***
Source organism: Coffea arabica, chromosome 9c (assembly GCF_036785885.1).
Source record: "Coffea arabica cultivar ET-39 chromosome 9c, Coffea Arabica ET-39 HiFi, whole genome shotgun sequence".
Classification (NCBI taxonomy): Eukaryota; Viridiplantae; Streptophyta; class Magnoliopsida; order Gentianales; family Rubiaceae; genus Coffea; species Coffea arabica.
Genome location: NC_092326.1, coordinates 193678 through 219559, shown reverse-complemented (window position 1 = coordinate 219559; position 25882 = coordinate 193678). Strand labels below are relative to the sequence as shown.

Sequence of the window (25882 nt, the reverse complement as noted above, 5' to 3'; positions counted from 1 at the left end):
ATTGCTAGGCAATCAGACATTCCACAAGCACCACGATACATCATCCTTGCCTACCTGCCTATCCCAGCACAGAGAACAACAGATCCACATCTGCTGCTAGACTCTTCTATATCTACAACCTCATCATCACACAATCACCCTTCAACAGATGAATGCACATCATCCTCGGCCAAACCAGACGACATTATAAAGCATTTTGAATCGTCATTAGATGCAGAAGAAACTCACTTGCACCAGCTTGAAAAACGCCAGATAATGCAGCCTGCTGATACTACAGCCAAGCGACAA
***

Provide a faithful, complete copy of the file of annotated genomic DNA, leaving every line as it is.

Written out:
Source organism: Coffea arabica, chromosome 9c (assembly GCF_036785885.1).
Source record: "Coffea arabica cultivar ET-39 chromosome 9c, Coffea Arabica ET-39 HiFi, whole genome shotgun sequence".
Classification (NCBI taxonomy): Eukaryota; Viridiplantae; Streptophyta; class Magnoliopsida; order Gentianales; family Rubiaceae; genus Coffea; species Coffea arabica.
Genome location: NC_092326.1, coordinates 193678 through 219559, shown reverse-complemented (window position 1 = coordinate 219559; position 25882 = coordinate 193678). Strand labels below are relative to the sequence as shown.

Sequence of the window (25882 nt, the reverse complement as noted above, 5' to 3'; positions counted from 1 at the left end):
ATTGCTAGGCAATCAGACATTCCACAAGCACCACGATACATCATCCTTGCCTACCTGCCTATCCCAGCACAGAGAACAACAGATCCACATCTGCTGCTAGACTCTTCTATATCTACAACCTCATCATCACACAATCACCCTTCAACAGATGAATGCACATCATCCTCGGCCAAACCAGACGACATTATAAAGCATTTTGAATCGTCATTAGATGCAGAAGAAACTCACTTGCACCAGCTTGAAAAACGCCAGATAATGCAGCCTGCTGATACTACAGCCAAGCGACAA